As Foursquare passes the 2 million users mark, U.S Business Insider reports how many of the location-based gaming company’s biggest fans fear that it could be heading the same way as MySpace, as more and more ‘spoof’ locations are added.
I must admit that when I first started using Foursquare I instantly got the genius behind the concept, and as a keen foodie and drinker I set about snatching the crowns and leaving tips at my favour pubs and eateries. However, I’m now more interested in stealing the mayorship of ‘Blue House Red Door’, a complete stranger who lives near me and leaving random tips on other user added locations.
Okay, so it is great fun concept that I can be mayor of my favourite street, station platform, cubicle in the BrandShandy loo and table in the pub as well as complete stranger’s houses, but is all this randomness actually diluting the overall Foursquare experience? Droves of disgruntled users certainly think, if comments left at getsatisfaction.com are anything to go by:
Congratulations on screwing up Foursquare and taking all the fun out of the game. All of these “fixes” and “solutions” paired with letting people add anything and everything to the database with the attitude of “hey somebody may want to check in there, so why not” have absolutely killed Foursquare.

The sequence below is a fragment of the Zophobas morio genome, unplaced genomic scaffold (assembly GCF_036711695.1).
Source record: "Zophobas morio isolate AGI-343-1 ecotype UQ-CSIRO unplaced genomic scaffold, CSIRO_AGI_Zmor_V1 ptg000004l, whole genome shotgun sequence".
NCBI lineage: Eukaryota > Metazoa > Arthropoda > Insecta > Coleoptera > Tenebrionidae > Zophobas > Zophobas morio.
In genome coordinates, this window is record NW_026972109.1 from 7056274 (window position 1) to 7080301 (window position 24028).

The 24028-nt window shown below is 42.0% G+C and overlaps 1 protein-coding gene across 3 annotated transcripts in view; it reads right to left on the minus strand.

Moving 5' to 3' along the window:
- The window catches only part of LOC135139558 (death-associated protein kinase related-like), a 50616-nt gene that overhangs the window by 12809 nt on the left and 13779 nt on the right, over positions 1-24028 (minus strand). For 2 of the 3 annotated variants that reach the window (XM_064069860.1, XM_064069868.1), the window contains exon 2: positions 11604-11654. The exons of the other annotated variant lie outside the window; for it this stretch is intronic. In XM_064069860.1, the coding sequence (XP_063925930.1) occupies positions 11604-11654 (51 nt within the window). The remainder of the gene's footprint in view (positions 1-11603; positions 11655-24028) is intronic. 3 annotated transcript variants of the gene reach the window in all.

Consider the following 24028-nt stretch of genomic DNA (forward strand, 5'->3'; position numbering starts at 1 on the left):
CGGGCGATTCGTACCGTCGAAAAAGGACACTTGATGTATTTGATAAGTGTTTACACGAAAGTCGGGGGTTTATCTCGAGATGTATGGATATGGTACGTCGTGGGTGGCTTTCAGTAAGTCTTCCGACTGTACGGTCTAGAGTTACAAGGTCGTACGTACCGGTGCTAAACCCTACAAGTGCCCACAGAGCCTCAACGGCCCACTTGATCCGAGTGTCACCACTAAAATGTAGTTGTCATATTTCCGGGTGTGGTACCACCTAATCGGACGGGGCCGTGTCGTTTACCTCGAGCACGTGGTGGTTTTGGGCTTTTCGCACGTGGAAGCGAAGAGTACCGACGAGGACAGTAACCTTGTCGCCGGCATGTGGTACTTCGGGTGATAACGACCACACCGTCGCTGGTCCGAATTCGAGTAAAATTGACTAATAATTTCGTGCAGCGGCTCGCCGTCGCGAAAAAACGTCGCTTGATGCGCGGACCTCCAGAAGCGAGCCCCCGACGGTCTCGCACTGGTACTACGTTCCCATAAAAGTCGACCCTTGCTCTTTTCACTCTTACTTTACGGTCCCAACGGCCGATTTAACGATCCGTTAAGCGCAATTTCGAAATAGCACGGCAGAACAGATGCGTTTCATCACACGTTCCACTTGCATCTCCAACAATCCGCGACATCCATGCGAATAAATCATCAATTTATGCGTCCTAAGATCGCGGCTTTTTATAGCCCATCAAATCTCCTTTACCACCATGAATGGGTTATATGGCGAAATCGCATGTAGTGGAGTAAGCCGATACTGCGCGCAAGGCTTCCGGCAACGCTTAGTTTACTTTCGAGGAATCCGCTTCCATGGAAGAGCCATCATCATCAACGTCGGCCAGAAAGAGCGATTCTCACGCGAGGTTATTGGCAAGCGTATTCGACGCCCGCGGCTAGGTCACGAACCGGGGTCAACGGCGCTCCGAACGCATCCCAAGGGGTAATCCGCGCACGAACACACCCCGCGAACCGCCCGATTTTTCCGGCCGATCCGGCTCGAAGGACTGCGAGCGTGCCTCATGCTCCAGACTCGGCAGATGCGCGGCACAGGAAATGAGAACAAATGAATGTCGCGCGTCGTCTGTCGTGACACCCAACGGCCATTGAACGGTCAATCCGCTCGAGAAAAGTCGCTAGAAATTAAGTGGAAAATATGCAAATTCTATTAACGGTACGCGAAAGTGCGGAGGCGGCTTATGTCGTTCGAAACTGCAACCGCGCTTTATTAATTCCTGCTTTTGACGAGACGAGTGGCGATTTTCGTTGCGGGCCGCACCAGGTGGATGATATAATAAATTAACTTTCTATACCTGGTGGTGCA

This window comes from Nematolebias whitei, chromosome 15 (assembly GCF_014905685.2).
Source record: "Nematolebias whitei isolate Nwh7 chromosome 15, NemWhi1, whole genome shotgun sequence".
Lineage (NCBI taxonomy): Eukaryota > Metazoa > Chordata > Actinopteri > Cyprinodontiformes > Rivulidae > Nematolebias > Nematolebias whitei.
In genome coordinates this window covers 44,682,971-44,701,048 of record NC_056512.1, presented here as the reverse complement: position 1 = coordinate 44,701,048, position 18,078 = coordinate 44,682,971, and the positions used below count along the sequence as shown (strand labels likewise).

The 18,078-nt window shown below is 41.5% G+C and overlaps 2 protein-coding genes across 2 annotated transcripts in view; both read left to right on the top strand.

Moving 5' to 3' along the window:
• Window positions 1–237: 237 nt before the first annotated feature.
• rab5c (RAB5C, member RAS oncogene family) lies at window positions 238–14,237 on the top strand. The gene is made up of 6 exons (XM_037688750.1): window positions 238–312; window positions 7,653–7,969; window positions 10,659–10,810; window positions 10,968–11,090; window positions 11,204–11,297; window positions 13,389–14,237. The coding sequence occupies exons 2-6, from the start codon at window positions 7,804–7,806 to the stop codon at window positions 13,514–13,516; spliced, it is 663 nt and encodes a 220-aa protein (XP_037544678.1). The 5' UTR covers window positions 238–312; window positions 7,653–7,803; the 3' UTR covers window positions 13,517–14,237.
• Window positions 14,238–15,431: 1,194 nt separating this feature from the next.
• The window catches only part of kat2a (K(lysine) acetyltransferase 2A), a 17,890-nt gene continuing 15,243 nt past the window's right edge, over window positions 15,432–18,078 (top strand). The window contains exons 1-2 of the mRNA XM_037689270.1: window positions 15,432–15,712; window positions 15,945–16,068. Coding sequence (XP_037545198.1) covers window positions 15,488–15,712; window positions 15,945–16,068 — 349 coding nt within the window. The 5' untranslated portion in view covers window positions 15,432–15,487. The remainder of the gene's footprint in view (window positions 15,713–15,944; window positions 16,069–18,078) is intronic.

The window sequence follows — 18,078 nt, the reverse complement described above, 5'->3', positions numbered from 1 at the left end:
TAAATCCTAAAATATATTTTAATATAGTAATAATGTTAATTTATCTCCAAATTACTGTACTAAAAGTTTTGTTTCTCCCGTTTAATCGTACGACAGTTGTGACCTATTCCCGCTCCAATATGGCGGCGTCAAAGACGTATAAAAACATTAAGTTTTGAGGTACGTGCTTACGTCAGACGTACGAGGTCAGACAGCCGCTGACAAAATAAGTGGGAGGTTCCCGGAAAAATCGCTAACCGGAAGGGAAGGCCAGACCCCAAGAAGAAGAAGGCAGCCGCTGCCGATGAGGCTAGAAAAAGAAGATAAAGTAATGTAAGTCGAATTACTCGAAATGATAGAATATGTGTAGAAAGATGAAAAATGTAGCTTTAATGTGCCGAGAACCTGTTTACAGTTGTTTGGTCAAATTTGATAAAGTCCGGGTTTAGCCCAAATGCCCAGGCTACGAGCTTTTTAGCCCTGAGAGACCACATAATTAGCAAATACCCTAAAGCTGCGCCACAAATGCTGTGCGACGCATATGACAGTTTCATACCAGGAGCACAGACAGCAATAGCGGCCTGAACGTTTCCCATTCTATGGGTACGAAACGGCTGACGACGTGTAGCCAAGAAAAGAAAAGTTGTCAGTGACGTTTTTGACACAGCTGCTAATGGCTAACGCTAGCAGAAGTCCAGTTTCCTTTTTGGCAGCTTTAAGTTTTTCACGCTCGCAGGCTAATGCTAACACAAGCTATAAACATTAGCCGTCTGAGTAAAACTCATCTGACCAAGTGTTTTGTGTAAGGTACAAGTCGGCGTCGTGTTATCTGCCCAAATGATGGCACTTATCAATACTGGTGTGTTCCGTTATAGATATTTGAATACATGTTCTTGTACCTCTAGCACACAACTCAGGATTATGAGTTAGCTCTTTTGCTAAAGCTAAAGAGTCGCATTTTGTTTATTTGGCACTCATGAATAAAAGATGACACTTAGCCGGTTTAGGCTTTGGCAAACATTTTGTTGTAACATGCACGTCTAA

Another user writes:
One of the reasons MySpace was able to grow like a weed is because it had an “anything goes” attitude towards users that led to the creation of a lot of disposable joke accounts, fictional person accounts, and total freakshows like Tila Tequila. After the hype died down, MySpace experienced a population crash because (in part) the non-freak users got tired of the freakshow and started fleeing to better-managed sites like Facebook and LinkedIn. Now, nobody can figure out how MySpace is supposed to make money, because it’s userbase is mostly semi-literate underemployed freaks who use the site mostly to become imaginary friends with strippers living six states away.
I’m afraid Foursquare is headed in that direction. Right now, non-freak users are trapped between the clashing rocks of the Indonesian Cheater Mafia on one side, and Guys Who Create Venues For Bathrooms on the other. If the users in the middle get fed up and leave, Foursquare is going to be left with a userbase that’s not particularly monetizable. America’s small (and large) business owners aren’t going to pay to reach people who never leave their bathroom (and/or Jakarta).
This apparent mounting tide of disharmony may force Foursquare to rethink its procedures around what kind of locations are created and who is allowed to check-in to them before interest moves to a new, better managed kid on the block. I certainly hope not, because Foursquare has certainly done well in blazing a trail and putting location based check-in gaming firmly on the map….question is are they about to be OUSTED?